|US7213228 *||Mar 17, 2003||May 1, 2007||Macrovision Corporation||Methods and apparatus for implementing a remote application over a network|
|US7295995 *||Oct 30, 2002||Nov 13, 2007||A9.Com, Inc.||Computer processes and systems for adaptively controlling the display of items|
|US20010042107||Jan 8, 2001||Nov 15, 2001||Palm Stephen R.||Networked audio player transport protocol and architecture|
|US20020062252||Dec 12, 2001||May 23, 2002||Van Zoest Alexander T.||System and method for providing access to electronic works|
|US20020082901 *||Apr 30, 2001||Jun 27, 2002||Dunning Ted E.||Relationship discovery engine|
|US20020101444 *||Jan 31, 2001||Aug 1, 2002||Novak Michael J.||Methods and systems for creating skins|
|US20020147683 *||Apr 6, 2001||Oct 10, 2002||Anthony Capobianco||Method for purchasing web based digital media|
|US20020183042 *||May 29, 2001||Dec 5, 2002||Kevin Thornton||System and method for sampling audio recordings on a wireless communication device|
|US20030061273 *||Sep 24, 2001||Mar 27, 2003||Intel Corporation||Extended content storage method and apparatus|
|US20030140313 *||Jan 21, 2003||Jul 24, 2003||Smith Kim C.||Method of creating default lists of content of probable interest|
|US20030159566 *||Feb 26, 2003||Aug 28, 2003||Sater Neil D.||System and method that facilitates customizing media|
|US20030174819 *||Mar 18, 2002||Sep 18, 2003||Chien-Chung Su||Method for providing information service by using a network-connection device and architecture thereof|
|US20040002943 *||Jun 28, 2002||Jan 1, 2004||Merrill John Wickens Lamb||Systems and methods for application delivery and configuration management of mobile devices|
|US20040015519 *||Jul 25, 2002||Jan 22, 2004||Yukitoshi Maeda||Content delivery server and content delivery system having the same|
|US20040024580 *||Dec 5, 2002||Feb 5, 2004||Oak Technology, Inc.||Server in a media system|
|US20040060070 *||Aug 4, 2003||Mar 25, 2004||Noriyasu Mizushima||System for distributing videos synchronized with music, and method for distributing videos synchronized with music|
|US20040192358 *||Mar 24, 2003||Sep 30, 2004||Inventec Appliances Corp.||Method of instantly receiving and playing back audio data from wireless network by wireless terminal|
|US20040204124 *||May 8, 2002||Oct 14, 2004||Campbell Lowell Lete||Method of minimizing the quantity of information stored in a wireless device|
|US20040214551 *||May 4, 2001||Oct 28, 2004||Doo-Yong Kim||Digital mobile telephone and methods for executing and providing multimerdia data for the digital mobile telephone|
|US20060010075 *||Jul 7, 2005||Jan 12, 2006||Dean Wolf||Technique for facilitating resale of digital content over a computer network|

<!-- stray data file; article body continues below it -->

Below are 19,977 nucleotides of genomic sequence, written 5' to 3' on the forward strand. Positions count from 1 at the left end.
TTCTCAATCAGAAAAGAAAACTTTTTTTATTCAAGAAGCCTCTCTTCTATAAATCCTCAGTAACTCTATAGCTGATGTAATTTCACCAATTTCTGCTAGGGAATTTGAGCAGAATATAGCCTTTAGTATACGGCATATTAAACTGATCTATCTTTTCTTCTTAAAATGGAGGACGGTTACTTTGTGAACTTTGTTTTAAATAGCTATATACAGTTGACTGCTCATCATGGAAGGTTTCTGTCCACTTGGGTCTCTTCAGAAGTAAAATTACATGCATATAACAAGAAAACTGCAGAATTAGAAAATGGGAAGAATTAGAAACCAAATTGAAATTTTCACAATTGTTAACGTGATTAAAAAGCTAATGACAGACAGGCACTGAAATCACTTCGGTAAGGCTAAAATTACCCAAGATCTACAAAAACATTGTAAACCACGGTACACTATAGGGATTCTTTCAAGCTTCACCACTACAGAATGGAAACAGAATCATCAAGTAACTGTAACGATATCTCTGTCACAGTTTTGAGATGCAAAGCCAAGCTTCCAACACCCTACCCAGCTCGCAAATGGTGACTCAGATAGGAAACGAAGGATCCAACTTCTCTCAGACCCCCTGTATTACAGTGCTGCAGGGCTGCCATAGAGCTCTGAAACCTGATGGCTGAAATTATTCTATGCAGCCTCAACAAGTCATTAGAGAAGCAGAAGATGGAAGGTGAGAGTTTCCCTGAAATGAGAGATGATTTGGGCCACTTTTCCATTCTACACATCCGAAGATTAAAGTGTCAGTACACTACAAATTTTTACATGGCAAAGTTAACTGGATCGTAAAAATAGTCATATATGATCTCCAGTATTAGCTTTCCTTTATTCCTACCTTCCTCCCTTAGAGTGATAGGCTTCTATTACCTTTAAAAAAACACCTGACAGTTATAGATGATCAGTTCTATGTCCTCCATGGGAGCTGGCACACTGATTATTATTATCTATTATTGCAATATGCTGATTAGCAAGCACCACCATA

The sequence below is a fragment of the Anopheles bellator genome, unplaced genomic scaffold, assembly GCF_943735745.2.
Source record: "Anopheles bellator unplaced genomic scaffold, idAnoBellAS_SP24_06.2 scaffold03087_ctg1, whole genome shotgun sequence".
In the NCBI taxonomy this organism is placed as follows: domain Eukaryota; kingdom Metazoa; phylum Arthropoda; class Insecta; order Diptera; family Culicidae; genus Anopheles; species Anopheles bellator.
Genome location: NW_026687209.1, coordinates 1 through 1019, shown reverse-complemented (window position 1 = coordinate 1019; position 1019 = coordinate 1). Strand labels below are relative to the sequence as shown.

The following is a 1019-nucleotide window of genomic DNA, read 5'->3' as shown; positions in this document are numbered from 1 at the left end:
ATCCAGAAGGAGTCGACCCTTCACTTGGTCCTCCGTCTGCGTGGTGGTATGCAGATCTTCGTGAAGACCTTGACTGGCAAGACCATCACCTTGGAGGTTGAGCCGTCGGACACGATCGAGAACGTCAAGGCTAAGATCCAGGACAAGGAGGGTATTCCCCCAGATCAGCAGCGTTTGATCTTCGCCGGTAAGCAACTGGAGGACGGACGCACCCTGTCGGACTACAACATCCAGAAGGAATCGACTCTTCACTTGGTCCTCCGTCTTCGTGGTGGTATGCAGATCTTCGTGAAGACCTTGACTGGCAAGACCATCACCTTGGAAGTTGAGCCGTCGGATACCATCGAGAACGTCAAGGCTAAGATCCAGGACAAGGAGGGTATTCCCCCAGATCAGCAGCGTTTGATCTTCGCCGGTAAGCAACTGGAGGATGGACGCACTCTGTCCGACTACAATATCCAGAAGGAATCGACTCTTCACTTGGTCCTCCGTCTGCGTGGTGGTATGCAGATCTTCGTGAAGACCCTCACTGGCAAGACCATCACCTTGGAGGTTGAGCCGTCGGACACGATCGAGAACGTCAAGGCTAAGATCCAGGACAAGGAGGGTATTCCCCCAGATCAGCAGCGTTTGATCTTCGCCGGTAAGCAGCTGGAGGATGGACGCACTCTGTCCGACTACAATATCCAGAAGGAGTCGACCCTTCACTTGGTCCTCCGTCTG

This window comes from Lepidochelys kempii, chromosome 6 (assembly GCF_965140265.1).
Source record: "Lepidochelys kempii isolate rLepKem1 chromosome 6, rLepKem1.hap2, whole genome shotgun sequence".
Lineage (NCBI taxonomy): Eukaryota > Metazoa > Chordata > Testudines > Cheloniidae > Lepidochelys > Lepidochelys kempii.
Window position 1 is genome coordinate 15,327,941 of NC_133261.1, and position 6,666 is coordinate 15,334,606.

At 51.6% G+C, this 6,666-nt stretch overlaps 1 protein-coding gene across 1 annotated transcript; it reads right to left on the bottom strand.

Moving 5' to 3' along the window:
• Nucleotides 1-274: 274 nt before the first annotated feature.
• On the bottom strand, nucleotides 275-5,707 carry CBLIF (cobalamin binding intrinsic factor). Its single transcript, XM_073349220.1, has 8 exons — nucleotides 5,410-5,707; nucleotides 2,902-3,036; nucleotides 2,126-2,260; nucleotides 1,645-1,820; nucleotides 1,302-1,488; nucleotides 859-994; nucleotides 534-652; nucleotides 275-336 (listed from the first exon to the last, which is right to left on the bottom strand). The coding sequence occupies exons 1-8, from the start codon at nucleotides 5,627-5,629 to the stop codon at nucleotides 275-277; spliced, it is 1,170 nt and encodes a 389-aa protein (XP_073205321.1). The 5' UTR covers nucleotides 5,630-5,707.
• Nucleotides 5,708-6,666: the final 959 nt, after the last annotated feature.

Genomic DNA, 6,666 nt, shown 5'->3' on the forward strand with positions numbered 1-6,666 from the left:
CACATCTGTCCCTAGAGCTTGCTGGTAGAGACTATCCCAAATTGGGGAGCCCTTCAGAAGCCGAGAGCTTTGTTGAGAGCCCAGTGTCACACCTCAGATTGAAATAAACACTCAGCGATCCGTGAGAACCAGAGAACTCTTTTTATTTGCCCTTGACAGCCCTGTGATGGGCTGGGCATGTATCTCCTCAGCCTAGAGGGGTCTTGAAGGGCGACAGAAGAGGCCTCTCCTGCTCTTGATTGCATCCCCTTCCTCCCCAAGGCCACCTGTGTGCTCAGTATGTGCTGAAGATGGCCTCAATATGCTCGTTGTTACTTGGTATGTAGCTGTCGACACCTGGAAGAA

|US20060059231 *||Sep 18, 2003||Mar 16, 2006||Masahiro Takatori||Information acquiring device and information providing device|
|EP1283487A2||Aug 5, 2002||Feb 12, 2003||Pioneer Corporation||Management server device and terminal device for a contents providing system|
|JP2000348052A||Title not available|
|JP2001318949A||Title not available|
|JP2003085893A||Title not available|
|JPH1132070A||Title not available|
|1||"Apache: The Definitive Guide," Feb. 1999, O'Reilly & Associates.|
|2||"Apple Announces iTunes 2," Press Release, Apple Computer, Inc., Oct. 23, 2001, downloaded from: http://www.apple.com/pr/library/2001/oct/23itunes.html, on Jul. 10, 2002, 2 pages.|
|3||"Apple Introduces iTunes-World's Best and Easiest To Use Jukebox Software," Macworld Expo, San Francisco, Jan. 9, 2001, downloaded from http://www.apple.com/pr/library/2001/jan/09itunes.html, on Jul. 10, 2002, 2 pages.|
|4||"Apple Introduces iTunes—World's Best and Easiest To Use Jukebox Software," Macworld Expo, San Francisco, Jan. 9, 2001, downloaded from http://www.apple.com/pr/library/2001/jan/09itunes.html, on Jul. 10, 2002, 2 pages.|
|5||"Digital Audio Access Protocol," Jun. 23, 2003, pp. 1-3, http://web.archive.org/web/20030623182924/http://daap.sourceforge.net/docs/index.html.|
|6||"iCommune 2.0a1," Product Information, 2003, 4 pages.|
|7||"iCommune-Share your music over a network," downloaded from http://www.icommune.sourceforge.net/ on Nov. 12, 2003, 1 page.|
|8||"iCommune—Share your music over a network," downloaded from http://www.icommune.sourceforge.net/ on Nov. 12, 2003, 1 page.|
|9||"iHam on iRye: 2.0-VersionTracker," downloaded from: http://www.versiontracker.com/dyn/moreinfo/macosx/13021 on Nov. 12, 2003, 3 pages.|
|10||"iHam on iRye: 2.0—VersionTracker," downloaded from: http://www.versiontracker.com/dyn/moreinfo/macosx/13021 on Nov. 12, 2003, 3 pages.|
|11||"Review: SoundJam MP Plus 2.5.1," Daniel Chvatik, Oct. 2000, downloaded from: http://www.atpm.com/6.10/soundjam.shtml on Nov. 12, 2003, 8 pages.|
|12||"SoundJam MP Plus Manual, version 2.0"-MP3 Player and Encoder for Macintosh by Jeffrey Robbin, Bill Kincaid and Dave Heller, manual by Tom Negrino, published by Casady & Greene, Inc., 2000.|
|13||"SoundJam MP Plus Manual, version 2.0"—MP3 Player and Encoder for Macintosh by Jeffrey Robbin, Bill Kincaid and Dave Heller, manual by Tom Negrino, published by Casady & Greene, Inc., 2000.|
|14||"Squeezebox-The wireless MP3 player for your digital stereo" downloaded from http://www.slimdevices.com/downloads/squeezebox.pdf, 2003, 2 pages.|
|15||"Squeezebox—The wireless MP3 player for your digital stereo" downloaded from http://www.slimdevices.com/downloads/squeezebox.pdf, 2003, 2 pages.|